Today (April 5, 2020) is my mom’s birthday. Astonishingly, it is the EIGHTH birthday she has had since she passed away. Eight years sounds like such a long time, and on one hand, it does feel like an eternity since she passed away, but on the other, it seems like I was just sitting in the living room with her making fun of someone deserving.
“Any idiot can walk.”
I don’t know when she first said this to me. I think it was in the late single digits. Maybe I was 10. But I was young. And I don’t remember why she said it. Maybe I was having a moment of weakness, some insecurity about being disabled. But it stuck — clearly; it’s the tag line of this blog.
“You’re never going to be a roofer. You can’t fix cars. You HAVE to be smart. You have to use your brain.”
Starting very early on, she made it inexplicably clear that I would work, I would be successful, that I was infinitely capable of achieving anything I wanted, but I had to use what I had. And I had to completely discard the things I definitely couldn’t do. And a big part of that was cerebral palsy related, but there was and is a ton I can’t do that has nothing to do with CP, as well. She hammered home that, being disabled and in a wheelchair, my success absolutely hinged on me quadrupling down on all the things smart and intellectual in my wheelhouse that I COULD excel at, and forget the rest. If everyone, able bodied and disabled, could adopt this worldview — focusing on what we can do and discarding everything else — I think we’d all be a lot happier and more productive.
“If a girl won’t be with a guy just because he is in a wheelchair, you didn’t want that type of person anyway, and you’re lucky you get to find that out upfront. You weed out everyone shallow (and honestly, that’s probably going to be every girl you meet in high school).”
While I think that making the life choice to not be with a disabled person doesn’t necessarily make you a bad person, there is something to be said about accepting that those who don’t want you also aren’t FOR you, and that rejection is good for everyone involved.
“We keep little feet on solid ground.”
“I want to start a yard maintenance company and call it `Lawn Enforcement’.”
“I want to start a bakery and call it `I Knead Dough’.”
I learned so much about marketing from her, the idea that the look and presentation of a thing matters just as much as what it is. That if you’re going to do something, you should be trying to inject creativity and cleverness everywhere you can. Perception matters.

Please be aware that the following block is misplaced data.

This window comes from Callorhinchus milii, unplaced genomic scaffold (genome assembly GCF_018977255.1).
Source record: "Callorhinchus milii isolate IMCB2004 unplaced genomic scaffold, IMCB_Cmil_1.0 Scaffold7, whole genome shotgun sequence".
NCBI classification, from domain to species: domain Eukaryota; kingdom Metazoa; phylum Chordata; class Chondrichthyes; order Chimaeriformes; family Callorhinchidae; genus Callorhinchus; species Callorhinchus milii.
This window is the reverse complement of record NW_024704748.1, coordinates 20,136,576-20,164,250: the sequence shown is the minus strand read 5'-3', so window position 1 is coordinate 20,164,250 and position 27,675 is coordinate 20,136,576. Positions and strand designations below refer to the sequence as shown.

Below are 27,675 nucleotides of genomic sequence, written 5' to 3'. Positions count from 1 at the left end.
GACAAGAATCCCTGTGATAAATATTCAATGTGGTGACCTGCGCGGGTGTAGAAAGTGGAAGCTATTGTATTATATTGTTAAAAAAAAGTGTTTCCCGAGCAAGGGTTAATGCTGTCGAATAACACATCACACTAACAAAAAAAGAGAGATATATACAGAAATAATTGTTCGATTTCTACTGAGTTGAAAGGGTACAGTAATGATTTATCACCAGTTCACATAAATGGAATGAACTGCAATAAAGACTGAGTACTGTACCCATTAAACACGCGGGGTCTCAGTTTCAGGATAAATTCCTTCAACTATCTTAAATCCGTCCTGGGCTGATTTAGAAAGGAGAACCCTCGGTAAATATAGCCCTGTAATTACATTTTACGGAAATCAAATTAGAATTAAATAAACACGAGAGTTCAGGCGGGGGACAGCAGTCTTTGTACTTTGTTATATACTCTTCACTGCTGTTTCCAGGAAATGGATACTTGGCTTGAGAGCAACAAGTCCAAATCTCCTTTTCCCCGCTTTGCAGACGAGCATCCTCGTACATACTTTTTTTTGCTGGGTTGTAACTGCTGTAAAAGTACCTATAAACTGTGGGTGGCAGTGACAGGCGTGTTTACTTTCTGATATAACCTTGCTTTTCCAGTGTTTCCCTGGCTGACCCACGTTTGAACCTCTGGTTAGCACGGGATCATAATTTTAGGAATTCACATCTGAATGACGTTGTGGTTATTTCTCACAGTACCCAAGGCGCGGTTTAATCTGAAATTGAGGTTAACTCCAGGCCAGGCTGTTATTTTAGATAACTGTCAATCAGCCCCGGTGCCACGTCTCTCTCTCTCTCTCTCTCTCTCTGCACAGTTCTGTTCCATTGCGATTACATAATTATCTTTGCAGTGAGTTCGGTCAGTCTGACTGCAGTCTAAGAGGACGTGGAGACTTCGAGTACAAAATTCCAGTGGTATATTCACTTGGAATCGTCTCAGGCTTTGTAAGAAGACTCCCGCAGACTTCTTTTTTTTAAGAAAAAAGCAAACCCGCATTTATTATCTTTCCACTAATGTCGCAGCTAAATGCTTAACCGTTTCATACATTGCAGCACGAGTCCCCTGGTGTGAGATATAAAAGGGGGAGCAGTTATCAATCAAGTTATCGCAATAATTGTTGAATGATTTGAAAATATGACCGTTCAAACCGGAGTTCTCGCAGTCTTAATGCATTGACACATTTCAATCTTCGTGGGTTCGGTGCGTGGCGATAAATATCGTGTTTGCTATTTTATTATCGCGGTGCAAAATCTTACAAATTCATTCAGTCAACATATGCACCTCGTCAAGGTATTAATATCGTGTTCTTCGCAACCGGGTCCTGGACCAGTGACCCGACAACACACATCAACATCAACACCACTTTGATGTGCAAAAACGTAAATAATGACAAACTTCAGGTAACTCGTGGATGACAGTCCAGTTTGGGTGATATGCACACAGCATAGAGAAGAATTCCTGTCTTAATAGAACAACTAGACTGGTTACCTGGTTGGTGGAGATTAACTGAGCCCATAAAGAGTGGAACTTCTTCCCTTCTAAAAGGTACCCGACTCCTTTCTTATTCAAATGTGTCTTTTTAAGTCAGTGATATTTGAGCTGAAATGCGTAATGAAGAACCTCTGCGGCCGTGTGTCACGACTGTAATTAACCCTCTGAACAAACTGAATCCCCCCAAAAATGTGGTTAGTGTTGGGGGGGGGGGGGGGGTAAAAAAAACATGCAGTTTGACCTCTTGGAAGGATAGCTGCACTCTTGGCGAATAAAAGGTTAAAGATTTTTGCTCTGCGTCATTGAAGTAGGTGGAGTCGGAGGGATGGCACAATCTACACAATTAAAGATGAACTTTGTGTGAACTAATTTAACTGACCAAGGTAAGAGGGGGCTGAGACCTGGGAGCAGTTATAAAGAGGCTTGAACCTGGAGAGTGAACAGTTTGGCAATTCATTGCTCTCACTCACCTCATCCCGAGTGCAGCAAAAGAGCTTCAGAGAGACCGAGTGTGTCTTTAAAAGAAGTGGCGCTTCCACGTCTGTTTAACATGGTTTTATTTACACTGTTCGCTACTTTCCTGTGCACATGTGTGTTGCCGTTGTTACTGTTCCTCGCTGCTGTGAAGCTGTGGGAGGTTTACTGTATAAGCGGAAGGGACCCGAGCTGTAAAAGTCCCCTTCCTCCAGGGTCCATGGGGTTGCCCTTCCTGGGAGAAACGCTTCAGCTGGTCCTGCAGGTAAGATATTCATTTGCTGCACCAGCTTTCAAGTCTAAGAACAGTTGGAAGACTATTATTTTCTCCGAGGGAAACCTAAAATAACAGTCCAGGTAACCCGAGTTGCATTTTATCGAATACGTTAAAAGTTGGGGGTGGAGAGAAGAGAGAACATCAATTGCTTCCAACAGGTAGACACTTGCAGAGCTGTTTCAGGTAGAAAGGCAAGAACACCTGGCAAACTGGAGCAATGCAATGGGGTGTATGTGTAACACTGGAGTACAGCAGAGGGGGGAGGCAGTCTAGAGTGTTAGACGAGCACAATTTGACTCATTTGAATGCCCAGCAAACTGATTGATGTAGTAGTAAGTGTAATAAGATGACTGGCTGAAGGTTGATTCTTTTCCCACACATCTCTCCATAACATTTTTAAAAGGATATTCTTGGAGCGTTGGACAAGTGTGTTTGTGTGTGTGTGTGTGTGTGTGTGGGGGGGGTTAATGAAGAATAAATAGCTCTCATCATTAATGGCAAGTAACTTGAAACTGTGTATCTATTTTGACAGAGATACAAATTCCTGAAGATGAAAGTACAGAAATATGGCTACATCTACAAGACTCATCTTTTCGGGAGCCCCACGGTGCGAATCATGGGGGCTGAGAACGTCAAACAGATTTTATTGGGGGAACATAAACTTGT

“Pick your battles.”
“If it won’t matter in five years, it doesn’t matter.”
Arguably the biggest lesson that she drilled home time and time again, through her actions and literally by telling us, was to not sweat the small stuff, to not get stressed out about things that don’t matter, to stay calm while everyone else panics, and so on. It is so easy to get hung up on things that don’t matter, especially since most things don’t matter.
Person A: “The Beatles are so much better than The Rolling Stones.”
Mom: “Absolutely. Way better.”
10 minutes later…
Person B: “ The Rolling Stones are definitely better than the Beatles.“
Mom: “Oh, for sure.”
She didn’t do this about things that she was actually passionate about or things that were actually important, but on topics that really didn’t matter to her, or matter period, she always preferred to maintain what she thought was truly important, the relationship with that person, rather than be correct or convince somebody about something meaningless. I watched her do this over and over again, and I’m still terrible at it. I think I’m getting better, though.
She would simultaneously be enjoying tracking everything going on with this coronavirus, and freaking out about any of us getting it right now. She lived for big events like this. Hurricanes, the O.J. Simpson trial, etc. I think because it brought about the one thing that she valued the most, that brought her the most joy: community, connectedness, and a shared journey. That’s why she loved holidays. That’s why she would agree with you rather than start an argument. That’s why she loved her family. And that’s one of the many reasons why we loved her.